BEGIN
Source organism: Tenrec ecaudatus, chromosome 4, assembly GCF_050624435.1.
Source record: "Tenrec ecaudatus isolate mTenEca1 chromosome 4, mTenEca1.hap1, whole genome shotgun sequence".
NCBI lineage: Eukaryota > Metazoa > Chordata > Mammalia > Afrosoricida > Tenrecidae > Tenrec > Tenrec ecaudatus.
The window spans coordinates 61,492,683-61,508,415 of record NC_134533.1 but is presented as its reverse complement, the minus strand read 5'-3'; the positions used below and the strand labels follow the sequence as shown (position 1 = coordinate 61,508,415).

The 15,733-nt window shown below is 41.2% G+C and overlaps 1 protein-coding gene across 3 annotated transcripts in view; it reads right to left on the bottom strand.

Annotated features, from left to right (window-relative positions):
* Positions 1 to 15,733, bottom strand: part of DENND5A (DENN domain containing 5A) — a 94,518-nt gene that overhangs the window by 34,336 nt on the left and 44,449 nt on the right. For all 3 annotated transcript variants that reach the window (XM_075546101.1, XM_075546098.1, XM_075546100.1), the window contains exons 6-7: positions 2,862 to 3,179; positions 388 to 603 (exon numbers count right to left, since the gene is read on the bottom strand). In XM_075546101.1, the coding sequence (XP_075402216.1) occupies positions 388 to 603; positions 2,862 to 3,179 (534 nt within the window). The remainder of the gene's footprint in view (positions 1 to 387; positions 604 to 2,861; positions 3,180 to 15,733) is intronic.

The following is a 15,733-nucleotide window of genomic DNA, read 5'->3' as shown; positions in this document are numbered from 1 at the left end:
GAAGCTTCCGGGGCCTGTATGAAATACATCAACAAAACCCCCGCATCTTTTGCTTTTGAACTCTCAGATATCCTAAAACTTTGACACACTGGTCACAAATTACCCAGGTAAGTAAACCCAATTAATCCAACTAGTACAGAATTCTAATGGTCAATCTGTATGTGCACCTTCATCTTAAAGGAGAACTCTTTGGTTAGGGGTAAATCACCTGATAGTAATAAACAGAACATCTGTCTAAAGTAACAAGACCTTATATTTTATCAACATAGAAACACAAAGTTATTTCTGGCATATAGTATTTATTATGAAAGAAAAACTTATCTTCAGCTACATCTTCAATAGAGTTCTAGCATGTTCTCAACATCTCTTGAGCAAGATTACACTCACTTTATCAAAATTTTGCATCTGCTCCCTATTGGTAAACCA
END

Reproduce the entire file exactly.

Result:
Source organism: Tenrec ecaudatus, chromosome 4, assembly GCF_050624435.1.
Source record: "Tenrec ecaudatus isolate mTenEca1 chromosome 4, mTenEca1.hap1, whole genome shotgun sequence".
NCBI lineage: Eukaryota > Metazoa > Chordata > Mammalia > Afrosoricida > Tenrecidae > Tenrec > Tenrec ecaudatus.
The window spans coordinates 61,492,683-61,508,415 of record NC_134533.1 but is presented as its reverse complement, the minus strand read 5'-3'; the positions used below and the strand labels follow the sequence as shown (position 1 = coordinate 61,508,415).

The 15,733-nt window shown below is 41.2% G+C and overlaps 1 protein-coding gene across 3 annotated transcripts in view; it reads right to left on the bottom strand.

Annotated features, from left to right (window-relative positions):
* Positions 1 to 15,733, bottom strand: part of DENND5A (DENN domain containing 5A) — a 94,518-nt gene that overhangs the window by 34,336 nt on the left and 44,449 nt on the right. For all 3 annotated transcript variants that reach the window (XM_075546101.1, XM_075546098.1, XM_075546100.1), the window contains exons 6-7: positions 2,862 to 3,179; positions 388 to 603 (exon numbers count right to left, since the gene is read on the bottom strand). In XM_075546101.1, the coding sequence (XP_075402216.1) occupies positions 388 to 603; positions 2,862 to 3,179 (534 nt within the window). The remainder of the gene's footprint in view (positions 1 to 387; positions 604 to 2,861; positions 3,180 to 15,733) is intronic.

The following is a 15,733-nucleotide window of genomic DNA, read 5'->3' as shown; positions in this document are numbered from 1 at the left end:
GAAGCTTCCGGGGCCTGTATGAAATACATCAACAAAACCCCCGCATCTTTTGCTTTTGAACTCTCAGATATCCTAAAACTTTGACACACTGGTCACAAATTACCCAGGTAAGTAAACCCAATTAATCCAACTAGTACAGAATTCTAATGGTCAATCTGTATGTGCACCTTCATCTTAAAGGAGAACTCTTTGGTTAGGGGTAAATCACCTGATAGTAATAAACAGAACATCTGTCTAAAGTAACAAGACCTTATATTTTATCAACATAGAAACACAAAGTTATTTCTGGCATATAGTATTTATTATGAAAGAAAAACTTATCTTCAGCTACATCTTCAATAGAGTTCTAGCATGTTCTCAACATCTCTTGAGCAAGATTACACTCACTTTATCAAAATTTTGCATCTGCTCCCTATTGGTAAACCA